These days almost everyone has some sort of social media account. In fact, a 2016 study found that 78 percent of Americans used some sort of social media.
With so many Americans using these networks, it’s essential for your organization to have a social media policy—even if you have social media sites blocked. Because with smart phones, it’s not always enough to simply block these websites on your workplace computers.
To help you get started creating or revising your social media policy, we’ve put together these five importants tips.
It’s important to make sure your social media policy is transparent. Everyone the policy affects needs to understands its purpose—and its goal. You need to communicate with employees so that they understand how their posts can impact your company.
A great example of a social media policy is GAP's. They outline examples and are very clear about which situations employees must avoid. Having easy to digest terms is great way to ensure all employees understand the policy. And keep it in places such as the company intranet or new hire paperwork ensures employees have easy access to it.
Employees should be under the impression that other people will have access to and read anything they post. Your guidelines should ensure that their posts are always respectful of others, and they should avoid topics they wouldn't talk about in front of their colleagues.
Recently, Curt Schilling got fired from ESPN for posting inappropriate content on social media. And while Schilling wasn't posting on behalf of ESPN, the organization release him anyway.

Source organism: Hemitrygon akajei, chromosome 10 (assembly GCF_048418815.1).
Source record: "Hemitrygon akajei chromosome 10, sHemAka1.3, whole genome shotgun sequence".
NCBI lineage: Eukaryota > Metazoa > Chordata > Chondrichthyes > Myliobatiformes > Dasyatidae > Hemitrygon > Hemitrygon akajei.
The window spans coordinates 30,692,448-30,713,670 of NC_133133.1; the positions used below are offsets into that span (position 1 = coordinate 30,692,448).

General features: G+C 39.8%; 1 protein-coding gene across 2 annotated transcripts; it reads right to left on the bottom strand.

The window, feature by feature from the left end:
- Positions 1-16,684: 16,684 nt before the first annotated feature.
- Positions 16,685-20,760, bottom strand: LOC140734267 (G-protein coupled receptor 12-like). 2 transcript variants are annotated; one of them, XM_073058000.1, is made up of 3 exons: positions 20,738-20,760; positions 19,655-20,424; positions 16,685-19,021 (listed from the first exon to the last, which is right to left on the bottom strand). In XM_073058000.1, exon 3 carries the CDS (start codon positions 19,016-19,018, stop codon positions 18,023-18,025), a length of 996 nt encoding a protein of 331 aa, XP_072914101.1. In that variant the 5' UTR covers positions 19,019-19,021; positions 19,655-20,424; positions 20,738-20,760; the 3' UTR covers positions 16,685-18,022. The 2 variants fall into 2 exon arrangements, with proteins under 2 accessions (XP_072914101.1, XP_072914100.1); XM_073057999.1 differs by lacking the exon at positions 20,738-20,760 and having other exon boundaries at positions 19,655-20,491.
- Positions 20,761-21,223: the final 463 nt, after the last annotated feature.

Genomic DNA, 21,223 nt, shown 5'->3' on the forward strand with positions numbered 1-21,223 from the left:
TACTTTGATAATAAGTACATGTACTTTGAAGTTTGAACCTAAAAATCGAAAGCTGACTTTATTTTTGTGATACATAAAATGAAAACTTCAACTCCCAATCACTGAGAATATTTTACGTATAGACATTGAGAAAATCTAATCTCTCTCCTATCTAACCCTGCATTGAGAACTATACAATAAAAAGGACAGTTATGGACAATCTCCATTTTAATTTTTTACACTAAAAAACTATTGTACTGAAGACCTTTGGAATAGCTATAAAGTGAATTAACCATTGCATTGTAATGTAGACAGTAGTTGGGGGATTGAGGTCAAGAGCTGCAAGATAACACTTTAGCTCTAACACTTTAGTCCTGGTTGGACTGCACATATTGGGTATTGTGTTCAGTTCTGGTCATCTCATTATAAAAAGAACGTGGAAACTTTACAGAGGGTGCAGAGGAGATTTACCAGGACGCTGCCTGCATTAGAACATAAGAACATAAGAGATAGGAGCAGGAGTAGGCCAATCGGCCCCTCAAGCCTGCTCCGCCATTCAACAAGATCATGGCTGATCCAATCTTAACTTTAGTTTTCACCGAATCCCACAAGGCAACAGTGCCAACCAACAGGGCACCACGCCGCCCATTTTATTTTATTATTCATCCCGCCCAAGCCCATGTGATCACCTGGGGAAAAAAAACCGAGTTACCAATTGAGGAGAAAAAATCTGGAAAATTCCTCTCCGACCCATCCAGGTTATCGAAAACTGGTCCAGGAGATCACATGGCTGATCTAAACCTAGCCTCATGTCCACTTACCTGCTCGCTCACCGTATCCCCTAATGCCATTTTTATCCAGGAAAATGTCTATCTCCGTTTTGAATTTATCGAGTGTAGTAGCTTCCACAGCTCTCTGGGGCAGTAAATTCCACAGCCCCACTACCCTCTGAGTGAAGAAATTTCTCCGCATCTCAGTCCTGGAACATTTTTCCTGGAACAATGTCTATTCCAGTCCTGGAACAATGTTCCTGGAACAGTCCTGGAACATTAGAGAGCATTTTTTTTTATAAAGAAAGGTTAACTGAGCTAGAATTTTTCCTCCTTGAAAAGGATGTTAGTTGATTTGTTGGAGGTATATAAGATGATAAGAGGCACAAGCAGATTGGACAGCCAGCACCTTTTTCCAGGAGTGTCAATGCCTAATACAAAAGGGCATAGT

Like our respect example, your social media policy should make it clear that retaliation is unacceptable.. Your policy should establish protocols so that workplace conflicts are never brought to social media. Having a process for reporting disputes helps prevent retaliatory incidents. And including this in your social media guidelines reduces the likelihood that any incidents will leaving the office.
Your policies should teach employees about the potential risks of using social media. Employees should know that they are always speaking for themselves on social media, but if they are speaking about the company, they must disclose their affiliation.
And if the employee posts about the company they must know what they can and cannot disclose because posting confidential data can have some drastic consequences. For example, if the company is public and an employee posts private information related to unreleased products or services, this could potentially constitute insider trading. Be sure to include a clause that addresses company information in your guidelines.
While it is important to have a set list of policies for social media, training your employees is just as important. Teaching employees about the risks of social media is as important as the guidelines themselves. Business ethics training also acts as a reinforcement to the social media policy. By providing examples and showing employees potential situations they might find themselves in, you can bolster the effectiveness of your social media policy.
When it comes to social media, the old adage of "an ounce of prevention is better than a pound of cure" holds some truth. Nipping potential violations in the bud, helps prevent your organization from experiencing a whole slew of problems down the road.
With the amount of people on social media today, having a policy in place is essential. On top of that, having properly trained employees can help reinforce the contents of the policy.
Let us know if you have any tips for crafting a social media policy in the comments below.